I often suggest good old-fashioned kitchen-table paper-and-pencil work to promote this collaboration. If you are trying to decide about something that you seem to disagree upon, you might list all the reasons each of you would be in favor of it on one side of a sheet of paper, together, and then list on the other side of the same piece of paper all the reasons each of you would be against it. In doing this you may discover how much you really agree after all, and the best solution can emerge on its own merit— without having to be debated. This alliance clearly requires patience and discipline, but at the same time it will encourage increasing trust, respect, and mutual care.

Another kitchen-table assignment that often proves useful is the listing of all the changes you want to have made. Each of you might make three such lists: the changes you want to make in yourself, the changes you want the other person to make, and the changes you think should be made in the home, the family, or the marriage. People are often surprised when they compare these lists afterwards, for there is usually more agreement on issues than is generally assumed. Always, just discovering where there is agreement helps organize the steps that must next be taken, and establishes a workable level of cooperation in taking them.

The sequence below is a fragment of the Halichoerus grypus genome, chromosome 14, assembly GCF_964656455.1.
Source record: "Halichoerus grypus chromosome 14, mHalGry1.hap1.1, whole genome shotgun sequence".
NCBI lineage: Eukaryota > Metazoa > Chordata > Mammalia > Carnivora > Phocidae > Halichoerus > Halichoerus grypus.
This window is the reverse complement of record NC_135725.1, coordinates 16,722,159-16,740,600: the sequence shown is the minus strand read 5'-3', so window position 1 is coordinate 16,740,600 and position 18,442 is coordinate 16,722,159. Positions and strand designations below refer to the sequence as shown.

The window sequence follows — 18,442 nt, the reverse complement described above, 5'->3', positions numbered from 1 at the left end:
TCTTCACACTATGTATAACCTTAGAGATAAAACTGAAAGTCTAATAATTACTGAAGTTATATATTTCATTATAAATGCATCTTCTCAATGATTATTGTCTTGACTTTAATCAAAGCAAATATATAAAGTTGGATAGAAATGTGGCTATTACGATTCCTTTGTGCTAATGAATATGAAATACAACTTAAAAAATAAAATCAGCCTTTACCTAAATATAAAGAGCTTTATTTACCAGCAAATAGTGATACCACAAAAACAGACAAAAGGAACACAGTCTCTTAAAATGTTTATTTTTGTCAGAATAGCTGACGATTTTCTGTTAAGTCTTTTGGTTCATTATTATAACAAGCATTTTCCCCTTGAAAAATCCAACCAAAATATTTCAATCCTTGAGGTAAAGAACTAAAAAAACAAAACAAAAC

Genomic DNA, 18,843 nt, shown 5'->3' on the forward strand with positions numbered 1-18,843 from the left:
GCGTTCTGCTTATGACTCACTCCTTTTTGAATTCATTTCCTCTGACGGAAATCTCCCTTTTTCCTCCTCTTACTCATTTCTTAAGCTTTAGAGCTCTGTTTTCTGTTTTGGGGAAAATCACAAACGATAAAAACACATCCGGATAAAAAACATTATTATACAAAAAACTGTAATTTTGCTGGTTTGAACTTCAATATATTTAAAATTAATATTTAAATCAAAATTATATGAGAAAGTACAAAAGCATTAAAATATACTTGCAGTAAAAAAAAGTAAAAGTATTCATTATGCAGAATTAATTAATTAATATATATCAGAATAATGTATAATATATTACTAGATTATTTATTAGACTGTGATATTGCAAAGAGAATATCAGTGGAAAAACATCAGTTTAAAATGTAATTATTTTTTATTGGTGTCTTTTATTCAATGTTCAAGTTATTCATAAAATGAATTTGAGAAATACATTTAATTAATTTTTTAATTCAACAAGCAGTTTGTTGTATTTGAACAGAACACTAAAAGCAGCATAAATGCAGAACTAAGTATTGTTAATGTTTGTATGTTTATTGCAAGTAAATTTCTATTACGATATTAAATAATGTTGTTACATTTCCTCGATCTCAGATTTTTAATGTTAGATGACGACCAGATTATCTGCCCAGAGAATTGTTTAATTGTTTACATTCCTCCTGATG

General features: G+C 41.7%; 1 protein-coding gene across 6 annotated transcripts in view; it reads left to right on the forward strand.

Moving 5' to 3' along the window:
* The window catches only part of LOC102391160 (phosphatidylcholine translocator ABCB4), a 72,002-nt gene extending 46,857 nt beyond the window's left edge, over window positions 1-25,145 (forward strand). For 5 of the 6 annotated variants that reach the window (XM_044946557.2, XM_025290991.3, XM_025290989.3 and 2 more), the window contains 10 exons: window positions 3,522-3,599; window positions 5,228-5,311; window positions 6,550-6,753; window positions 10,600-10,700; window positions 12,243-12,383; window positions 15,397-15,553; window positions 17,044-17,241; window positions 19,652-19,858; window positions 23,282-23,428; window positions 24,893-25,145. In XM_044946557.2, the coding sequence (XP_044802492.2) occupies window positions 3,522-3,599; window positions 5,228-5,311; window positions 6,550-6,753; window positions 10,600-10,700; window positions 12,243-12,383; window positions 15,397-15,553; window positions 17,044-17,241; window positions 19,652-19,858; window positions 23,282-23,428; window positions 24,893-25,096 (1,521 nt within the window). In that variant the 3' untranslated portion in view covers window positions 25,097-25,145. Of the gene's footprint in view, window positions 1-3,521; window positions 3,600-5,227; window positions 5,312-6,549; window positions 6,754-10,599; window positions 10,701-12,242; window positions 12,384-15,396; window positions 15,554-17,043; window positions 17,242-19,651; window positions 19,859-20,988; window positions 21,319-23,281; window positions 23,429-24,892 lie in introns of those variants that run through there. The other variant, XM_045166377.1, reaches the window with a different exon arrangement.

A marital journal may become a significant tool, using one of those blank books often used for private diaries— but this time one that would be shared. The first entry is written together, perhaps a vision statement about your marriage, or the lists of changes that you have already developed and want to pursue. Then— over the next few days— one of you will compose a thoughtful statement on the following page, which then is signed and dated. In time what has been written will be read and considered thoughtfully, before a statement in response is composed.

Unlike conversations that are differently understood, or easily eroded by a vulnerable memory, this book— which must never be read by any other person— will develop a deliberate sort of dialogue, one that will support a deepening of trusting communication. Over the months and years it will become an extremely valued document that faithfully chronicles the changes as they take place in the relationship.